I had no plans for my second Lunar New Year break in South Korea, content to spend my three-week break from teaching sleeping until five. I never knew if it was five in the morning or five in the afternoon, since the January sky was dark for both. This was in humanity’s pre-smart phone days, when we all fumbled by with alarm clocks and hitting the 8 key four times to get to the letter T.
About a week into my cycle of sleep-Starbucks-repeat, I got a call from my friend Jenny. If I had $400 for a ticket, $100 to expedite the visa, and the ability to get my passport to the consulate in Seoul by tomorrow, we could be in Vietnam in a week.
Sidebar: Visas for Americans cost more than visas for the citizens of any other country, and, also, in hindsight, I’m pretty sure there was no fee and we just got grifted.
Overjoyed, I called my parents. “Guess where I’m going next week,” I yelled at my mother.
“Oh, honey,” she cried. “You’re coming home.”
“Or Hanoi,” I offered.
“Oh. Honey,” she repeated, the joy stripped from her voice like it had been washed in paint thinner.
* * *
Our week in Hanoi was chaotic and delightful, with fireworks and mangos, temporary friendships with fellow travelers forged on Halong Bay. And a door with a sticky lock on the fifth floor of our hostel, which required at least one of us to head back downstairs each time we wanted in.
The day before we flew out, Jenny and I queued up to visit the mausoleum of Ho Chi Minh. I’m a sucker for history, and how often do you get to see an embalmed dead guy?
(Rarely, hopefully. Like, it really should not be that often. Where are you finding all these embalmed corpses? Weird.)
We struck up a travelers’ friendship with two other women in line, the kind of intense, immediate liking for a person that comes from knowing you have at least enough in common with them to be waiting in the same twenty-minute line to see an embalmed dead guy.
Our travelers’ friendship proved, perhaps, too intense, as right before the entrance and guard with a machine gun slung over his shoulder pointed at our group of four and shushed us with rather more force than seemed necessary. I immediately began to giggle, which prompted the guard to beacon me over, and, after violently searching my purse, point a finger in my face and declare, “No laughing!”
Y’all, I tried.
I stood in the winding, un-air conditioned line winding towards Ho Chi Minh, and I thought over every single sad and/or awful thing that had ever befallen me. I thought about my Nana being unwell and how in first grade I was too embarrassed to ask to go to the bathroom and made the deliberate, intentional choice to pee myself. I thought about that perm I got in the eighth grade. I thought about how badly my first college boyfriend had broken my heart and how much smaller my life would be if we were still together.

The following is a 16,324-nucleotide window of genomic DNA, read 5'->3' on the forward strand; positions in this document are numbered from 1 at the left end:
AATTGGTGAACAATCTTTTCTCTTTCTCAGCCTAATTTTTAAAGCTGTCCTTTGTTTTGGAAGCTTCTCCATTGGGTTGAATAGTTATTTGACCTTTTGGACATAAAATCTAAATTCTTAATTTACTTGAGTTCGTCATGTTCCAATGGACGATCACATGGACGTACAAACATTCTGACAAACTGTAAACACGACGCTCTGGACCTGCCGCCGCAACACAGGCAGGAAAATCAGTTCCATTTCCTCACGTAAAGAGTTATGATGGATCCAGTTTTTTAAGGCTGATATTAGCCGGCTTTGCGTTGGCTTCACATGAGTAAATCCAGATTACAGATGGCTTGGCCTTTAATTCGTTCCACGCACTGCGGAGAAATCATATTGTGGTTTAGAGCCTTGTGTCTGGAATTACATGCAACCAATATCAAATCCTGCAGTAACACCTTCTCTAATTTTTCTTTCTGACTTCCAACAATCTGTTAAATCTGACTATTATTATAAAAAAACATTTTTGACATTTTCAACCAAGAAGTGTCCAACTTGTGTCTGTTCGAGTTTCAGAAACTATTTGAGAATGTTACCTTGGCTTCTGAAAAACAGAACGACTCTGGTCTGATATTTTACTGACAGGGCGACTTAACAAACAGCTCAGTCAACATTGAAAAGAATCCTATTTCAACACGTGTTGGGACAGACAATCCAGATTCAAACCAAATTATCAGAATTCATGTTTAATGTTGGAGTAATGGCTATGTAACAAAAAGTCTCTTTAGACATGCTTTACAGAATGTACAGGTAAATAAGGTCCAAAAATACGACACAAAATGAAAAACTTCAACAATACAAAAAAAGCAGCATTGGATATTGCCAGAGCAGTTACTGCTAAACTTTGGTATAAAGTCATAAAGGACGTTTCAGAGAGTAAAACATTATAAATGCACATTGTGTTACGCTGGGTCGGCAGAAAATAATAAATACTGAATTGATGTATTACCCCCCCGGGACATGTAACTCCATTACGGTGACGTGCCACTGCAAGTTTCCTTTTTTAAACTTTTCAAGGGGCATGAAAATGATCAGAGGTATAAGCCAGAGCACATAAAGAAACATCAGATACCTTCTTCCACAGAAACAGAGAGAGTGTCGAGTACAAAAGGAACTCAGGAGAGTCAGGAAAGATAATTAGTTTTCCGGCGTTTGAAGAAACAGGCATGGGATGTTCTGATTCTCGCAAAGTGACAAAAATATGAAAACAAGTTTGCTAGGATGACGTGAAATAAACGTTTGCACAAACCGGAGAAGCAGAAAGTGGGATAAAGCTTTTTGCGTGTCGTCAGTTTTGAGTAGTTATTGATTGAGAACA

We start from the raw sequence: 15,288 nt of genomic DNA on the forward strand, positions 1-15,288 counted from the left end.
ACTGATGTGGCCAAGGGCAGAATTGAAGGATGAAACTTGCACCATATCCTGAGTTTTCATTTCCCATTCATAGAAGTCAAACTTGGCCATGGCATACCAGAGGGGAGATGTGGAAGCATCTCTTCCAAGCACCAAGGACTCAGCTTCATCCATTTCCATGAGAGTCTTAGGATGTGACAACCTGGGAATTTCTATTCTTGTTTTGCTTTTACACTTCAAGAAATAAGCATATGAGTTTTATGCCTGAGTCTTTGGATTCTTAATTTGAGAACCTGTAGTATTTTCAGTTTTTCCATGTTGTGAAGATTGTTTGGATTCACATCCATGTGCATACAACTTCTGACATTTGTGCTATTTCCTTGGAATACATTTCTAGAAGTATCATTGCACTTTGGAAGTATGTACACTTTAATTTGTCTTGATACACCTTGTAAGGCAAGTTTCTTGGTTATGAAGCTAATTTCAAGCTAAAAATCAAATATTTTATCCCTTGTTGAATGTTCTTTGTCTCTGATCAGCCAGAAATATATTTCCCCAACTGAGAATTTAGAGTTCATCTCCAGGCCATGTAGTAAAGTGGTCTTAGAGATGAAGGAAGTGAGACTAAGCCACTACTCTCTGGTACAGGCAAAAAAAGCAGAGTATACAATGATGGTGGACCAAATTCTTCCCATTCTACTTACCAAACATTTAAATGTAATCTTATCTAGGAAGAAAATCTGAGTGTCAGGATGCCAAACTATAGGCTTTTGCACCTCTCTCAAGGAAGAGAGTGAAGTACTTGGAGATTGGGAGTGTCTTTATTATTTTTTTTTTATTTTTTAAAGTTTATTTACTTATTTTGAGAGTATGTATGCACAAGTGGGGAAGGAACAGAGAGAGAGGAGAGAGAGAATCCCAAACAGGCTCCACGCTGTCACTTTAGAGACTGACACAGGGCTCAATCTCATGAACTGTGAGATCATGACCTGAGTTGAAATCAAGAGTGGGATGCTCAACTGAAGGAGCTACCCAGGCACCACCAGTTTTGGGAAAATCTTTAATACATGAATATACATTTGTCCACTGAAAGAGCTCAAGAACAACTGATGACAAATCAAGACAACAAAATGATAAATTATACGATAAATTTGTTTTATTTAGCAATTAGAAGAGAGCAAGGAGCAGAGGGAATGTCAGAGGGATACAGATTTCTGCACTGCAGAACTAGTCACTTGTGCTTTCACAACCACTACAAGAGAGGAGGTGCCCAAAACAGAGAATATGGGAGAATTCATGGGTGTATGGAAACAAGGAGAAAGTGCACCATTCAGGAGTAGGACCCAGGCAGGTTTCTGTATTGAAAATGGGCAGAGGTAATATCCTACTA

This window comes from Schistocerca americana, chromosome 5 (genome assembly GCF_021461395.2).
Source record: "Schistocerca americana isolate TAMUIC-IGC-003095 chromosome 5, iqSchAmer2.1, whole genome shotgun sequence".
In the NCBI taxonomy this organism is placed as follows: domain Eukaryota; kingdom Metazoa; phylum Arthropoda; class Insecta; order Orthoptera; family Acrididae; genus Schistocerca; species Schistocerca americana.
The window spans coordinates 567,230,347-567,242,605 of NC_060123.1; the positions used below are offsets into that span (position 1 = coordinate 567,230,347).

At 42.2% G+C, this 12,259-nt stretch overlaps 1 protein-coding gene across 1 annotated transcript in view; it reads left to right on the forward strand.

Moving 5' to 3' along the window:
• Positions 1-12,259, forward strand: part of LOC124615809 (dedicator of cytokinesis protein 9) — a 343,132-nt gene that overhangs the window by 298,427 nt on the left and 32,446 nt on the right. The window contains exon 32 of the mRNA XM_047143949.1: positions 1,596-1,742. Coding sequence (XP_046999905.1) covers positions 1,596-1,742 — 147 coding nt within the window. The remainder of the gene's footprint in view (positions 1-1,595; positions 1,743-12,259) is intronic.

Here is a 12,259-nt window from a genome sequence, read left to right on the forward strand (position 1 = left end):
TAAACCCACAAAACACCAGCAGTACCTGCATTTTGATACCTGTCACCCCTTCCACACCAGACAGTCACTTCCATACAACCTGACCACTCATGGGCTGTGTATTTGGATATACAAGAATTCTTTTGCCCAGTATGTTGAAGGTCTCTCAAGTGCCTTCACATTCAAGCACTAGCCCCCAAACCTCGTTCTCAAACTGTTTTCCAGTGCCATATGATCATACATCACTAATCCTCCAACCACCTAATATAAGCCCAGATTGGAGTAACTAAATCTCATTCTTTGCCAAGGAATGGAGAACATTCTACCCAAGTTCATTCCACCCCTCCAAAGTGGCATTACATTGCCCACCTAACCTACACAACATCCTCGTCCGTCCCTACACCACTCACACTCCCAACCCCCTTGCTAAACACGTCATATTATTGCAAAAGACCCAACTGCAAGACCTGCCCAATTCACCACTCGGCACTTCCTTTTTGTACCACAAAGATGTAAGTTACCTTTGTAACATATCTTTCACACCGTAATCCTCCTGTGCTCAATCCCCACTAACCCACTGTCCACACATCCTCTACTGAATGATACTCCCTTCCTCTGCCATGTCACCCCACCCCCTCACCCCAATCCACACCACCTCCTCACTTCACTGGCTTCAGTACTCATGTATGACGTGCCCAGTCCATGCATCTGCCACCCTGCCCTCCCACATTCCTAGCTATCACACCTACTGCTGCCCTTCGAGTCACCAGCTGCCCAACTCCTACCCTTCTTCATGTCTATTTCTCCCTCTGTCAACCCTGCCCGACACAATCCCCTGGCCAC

And it worked. Right up until I stepped into the room actually holding Ho’s body. I’m not going to dwell overmuch on the specifics of the body, which may or may not bear a passing resemblance to a Yoda and may or may not look small enough to stash in the pockets of some cargo pants. That wasn’t the kicker. The top of the glass coffin, however, with its intricately carved wooden flowers and flourishes, reminded me immediately of a sheet cake one could buy at the Piggly Wiggly. I thought about birthday parties at the skating rink, and the battle to get one of the three corners not set aside for the birthday celebrant. I became convinced that an aerial view of the coffin would reveal the words Con-GRAD-ulations Uncle Ho in blue icing scrawl.
Y’all, I tried.
But I failed.
An armed guard grabbed my wrist, pulled me from the line, and shoved me out the nearest exit. I don’t know if he spoke little English, or if “No, no no, go now,” is all he wanted to tell me. He shouted something in Vietnamese to the guard by the main gate, and when I stumbled across the road, the main gate guard drug me back across the street, towards the mausoleum, and forced me to repeat my walk of shame via the crosswalk.
My memories of being ejected from the mausoleum are fragmented and uncertain, like looking at my life through a dirty window. What I remember most clearly is the sharp corners of the person I believed myself to be, a savvy, considerate traveler, grating against the person I actually was: a sunburnt, day-drunk asshole laughing at the history of the place she had come to. There is a lingering queasiness, even in hindsight, to knowing I was the villain.
Twenty minutes later Jenny found me across the street, chastened and terrified, but not actually any worse for the wear. Years later, friends would physically bar me from the entrance to Mao Zedong’s mausoleum in Beijing. “They send Americans to jail all the time. Your disrespectful ass will get shot.”
I laughed, because my friends are funny. I laughed also in relief, that I had been stopped before I could be the worst version of myself, because I had been granted more time to learn how to be the person I told myself I was.